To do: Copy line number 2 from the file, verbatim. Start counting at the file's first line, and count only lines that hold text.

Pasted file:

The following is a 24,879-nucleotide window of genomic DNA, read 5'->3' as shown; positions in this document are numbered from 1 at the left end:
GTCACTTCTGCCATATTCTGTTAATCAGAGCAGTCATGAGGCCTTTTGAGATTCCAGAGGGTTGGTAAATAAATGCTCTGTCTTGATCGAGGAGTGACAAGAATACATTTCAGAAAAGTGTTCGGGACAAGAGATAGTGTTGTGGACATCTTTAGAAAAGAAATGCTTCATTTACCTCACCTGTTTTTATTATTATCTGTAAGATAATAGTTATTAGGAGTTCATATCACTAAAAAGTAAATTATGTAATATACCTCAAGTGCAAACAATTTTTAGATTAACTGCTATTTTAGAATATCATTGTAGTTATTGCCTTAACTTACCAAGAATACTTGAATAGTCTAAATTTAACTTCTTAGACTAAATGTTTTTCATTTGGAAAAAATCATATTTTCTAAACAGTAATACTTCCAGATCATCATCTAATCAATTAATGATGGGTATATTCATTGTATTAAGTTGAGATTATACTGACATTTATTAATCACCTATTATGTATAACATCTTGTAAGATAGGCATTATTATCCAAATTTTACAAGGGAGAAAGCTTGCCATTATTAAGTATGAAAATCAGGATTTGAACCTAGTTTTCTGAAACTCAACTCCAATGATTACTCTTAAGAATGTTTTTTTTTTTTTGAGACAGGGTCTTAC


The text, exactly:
GTCACTTCTGCCATATTCTGTTAATCAGAGCAGTCATGAGGCCTTTTGAGATTCCAGAGGGTTGGTAAATAAATGCTCTGTCTTGATCGAGGAGTGACAAGAATACATTTCAGAAAAGTGTTCGGGACAAGAGATAGTGTTGTGGACATCTTTAGAAAAGAAATGCTTCATTTACCTCACCTGTTTTTATTATTATCTGTAAGATAATAGTTATTAGGAGTTCATATCACTAAAAAGTAAATTATGTAATATACCTCAAGTGCAAACAATTTTTAGATTAACTGCTATTTTAGAATATCATTGTAGTTATTGCCTTAACTTACCAAGAATACTTGAATAGTCTAAATTTAACTTCTTAGACTAAATGTTTTTCATTTGGAAAAAATCATATTTTCTAAACAGTAATACTTCCAGATCATCATCTAATCAATTAATGATGGGTATATTCATTGTATTAAGTTGAGATTATACTGACATTTATTAATCACCTATTATGTATAACATCTTGTAAGATAGGCATTATTATCCAAATTTTACAAGGGAGAAAGCTTGCCATTATTAAGTATGAAAATCAGGATTTGAACCTAGTTTTCTGAAACTCAACTCCAATGATTACTCTTAAGAATGTTTTTTTTTTTTTGAGACAGGGTCTTAC